The Prime Minister looked relieved to have appointed a Home Secretary who is not furious with him.
Rishi Sunak must appear reasonable enough to those MPs who are worried about our international obligations, and impatient enough to those who worry he is not sufficiently serious about tackling small boats.
Both the referendum and our eventual departure from the EU were delivered only with decades of legislative trench warfare in the House of Commons.
“In these historic days, as we regain our freedom and our independence, I pay a profound tribute… above all to our Prime Minister.”
Or so it really seems – which is a personal coup for Johnson. Churchill walked with destiny. Today, the Prime Minister, in his serio-comic way, is winking at it.
Before any deals are signed, MPs should get to vote on them – as will be the case with the other parties.
The Government seems to be gearing up for a big fight over human rights laws in the wake of the Streatham terror attack.
We now have the most amazing opportunity to deliver an emphatic victory over Corbyn’s extremists – and achieve Brexit into the bargain.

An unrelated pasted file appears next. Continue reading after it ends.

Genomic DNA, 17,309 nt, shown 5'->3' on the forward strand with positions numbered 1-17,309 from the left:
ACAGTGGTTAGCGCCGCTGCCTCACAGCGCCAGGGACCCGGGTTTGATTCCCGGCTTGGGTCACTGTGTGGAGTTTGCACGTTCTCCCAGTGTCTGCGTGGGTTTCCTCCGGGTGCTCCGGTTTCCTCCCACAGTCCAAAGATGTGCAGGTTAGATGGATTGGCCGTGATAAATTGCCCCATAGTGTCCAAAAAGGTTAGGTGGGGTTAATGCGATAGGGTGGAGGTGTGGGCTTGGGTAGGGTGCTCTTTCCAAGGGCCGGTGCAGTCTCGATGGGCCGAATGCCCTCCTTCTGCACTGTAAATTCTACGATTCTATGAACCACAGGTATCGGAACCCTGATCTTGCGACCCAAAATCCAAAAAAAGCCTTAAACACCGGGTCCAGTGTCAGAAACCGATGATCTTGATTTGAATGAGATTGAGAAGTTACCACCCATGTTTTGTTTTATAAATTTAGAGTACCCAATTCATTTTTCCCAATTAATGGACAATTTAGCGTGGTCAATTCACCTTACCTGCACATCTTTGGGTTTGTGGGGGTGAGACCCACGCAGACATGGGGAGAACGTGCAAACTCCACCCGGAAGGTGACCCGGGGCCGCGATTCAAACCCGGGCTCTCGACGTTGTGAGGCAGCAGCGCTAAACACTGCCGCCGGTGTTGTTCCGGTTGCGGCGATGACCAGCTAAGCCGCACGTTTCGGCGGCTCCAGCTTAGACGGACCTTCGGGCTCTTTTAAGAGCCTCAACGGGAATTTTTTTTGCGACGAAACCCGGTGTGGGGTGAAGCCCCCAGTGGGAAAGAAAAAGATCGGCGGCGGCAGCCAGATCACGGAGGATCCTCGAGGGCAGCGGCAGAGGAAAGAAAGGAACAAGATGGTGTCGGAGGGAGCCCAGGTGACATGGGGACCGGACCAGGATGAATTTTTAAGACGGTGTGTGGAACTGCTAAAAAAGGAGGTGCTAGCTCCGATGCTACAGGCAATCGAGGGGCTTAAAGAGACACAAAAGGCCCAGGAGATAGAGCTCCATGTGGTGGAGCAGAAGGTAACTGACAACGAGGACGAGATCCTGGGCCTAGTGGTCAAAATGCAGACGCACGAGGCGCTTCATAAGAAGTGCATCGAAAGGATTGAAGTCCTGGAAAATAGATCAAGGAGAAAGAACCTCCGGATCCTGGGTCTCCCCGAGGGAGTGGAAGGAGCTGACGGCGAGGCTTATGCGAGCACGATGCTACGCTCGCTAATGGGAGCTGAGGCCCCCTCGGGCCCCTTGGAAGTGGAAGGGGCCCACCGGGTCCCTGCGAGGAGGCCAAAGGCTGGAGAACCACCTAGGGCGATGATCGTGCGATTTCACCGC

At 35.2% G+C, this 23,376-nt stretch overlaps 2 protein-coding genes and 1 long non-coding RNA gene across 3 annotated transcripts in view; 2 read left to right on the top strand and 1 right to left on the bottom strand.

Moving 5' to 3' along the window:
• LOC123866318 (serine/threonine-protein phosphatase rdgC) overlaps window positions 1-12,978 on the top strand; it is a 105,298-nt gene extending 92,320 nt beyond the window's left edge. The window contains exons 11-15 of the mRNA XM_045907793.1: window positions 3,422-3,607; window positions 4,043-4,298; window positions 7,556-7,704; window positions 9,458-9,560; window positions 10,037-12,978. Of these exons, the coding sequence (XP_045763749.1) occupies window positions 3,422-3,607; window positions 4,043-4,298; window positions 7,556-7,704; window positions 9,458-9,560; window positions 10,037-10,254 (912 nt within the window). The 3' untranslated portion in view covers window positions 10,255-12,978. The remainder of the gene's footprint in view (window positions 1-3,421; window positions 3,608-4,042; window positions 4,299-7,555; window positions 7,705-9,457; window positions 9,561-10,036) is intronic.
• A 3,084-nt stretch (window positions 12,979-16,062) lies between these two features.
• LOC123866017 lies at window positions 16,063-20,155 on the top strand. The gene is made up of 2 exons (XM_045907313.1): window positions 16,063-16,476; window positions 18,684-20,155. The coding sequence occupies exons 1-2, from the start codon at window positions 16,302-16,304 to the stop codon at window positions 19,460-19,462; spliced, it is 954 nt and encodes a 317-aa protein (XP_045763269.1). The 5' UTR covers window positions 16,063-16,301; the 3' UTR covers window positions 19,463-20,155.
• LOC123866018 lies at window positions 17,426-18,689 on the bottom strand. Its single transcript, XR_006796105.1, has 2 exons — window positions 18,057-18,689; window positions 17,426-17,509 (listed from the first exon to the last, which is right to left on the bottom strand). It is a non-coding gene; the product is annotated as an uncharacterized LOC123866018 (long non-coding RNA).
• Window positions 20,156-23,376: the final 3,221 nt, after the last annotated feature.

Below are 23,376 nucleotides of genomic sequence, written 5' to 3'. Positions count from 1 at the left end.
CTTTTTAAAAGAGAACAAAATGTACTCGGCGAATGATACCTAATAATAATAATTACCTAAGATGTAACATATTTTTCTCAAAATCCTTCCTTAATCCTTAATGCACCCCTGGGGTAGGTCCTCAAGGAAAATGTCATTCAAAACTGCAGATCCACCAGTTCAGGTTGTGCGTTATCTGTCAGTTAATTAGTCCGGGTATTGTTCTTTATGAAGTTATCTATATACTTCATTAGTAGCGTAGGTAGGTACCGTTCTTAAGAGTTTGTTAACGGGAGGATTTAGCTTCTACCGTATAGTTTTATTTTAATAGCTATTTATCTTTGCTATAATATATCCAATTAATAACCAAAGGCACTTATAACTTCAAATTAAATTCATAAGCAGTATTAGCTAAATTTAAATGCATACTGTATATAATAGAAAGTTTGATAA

The new Prime Minister will inherit the worst political legacy in living memory – with the very barest of working majorities.
So I took myself off to Lords with Crispin Blunt, Lord Haselhurst, and Tracey Crouch for some serious cricket.
Plus: I’m still backing Brexit. The Independent Group’s Tory targets. And: it’s a disgrace that public money is being spent on the European elections.
There is more sympathy across the House for the Prime Minister than one would guess from the headlines.
She replies: “I think you know the answer to that.”
A Remainer parliament will never be willing to properly implement Brexit. And there is only one other decision-making body: the people.
It would increase our power to control freedom of movement, plus our laws and finances – and deliver on the referendum result.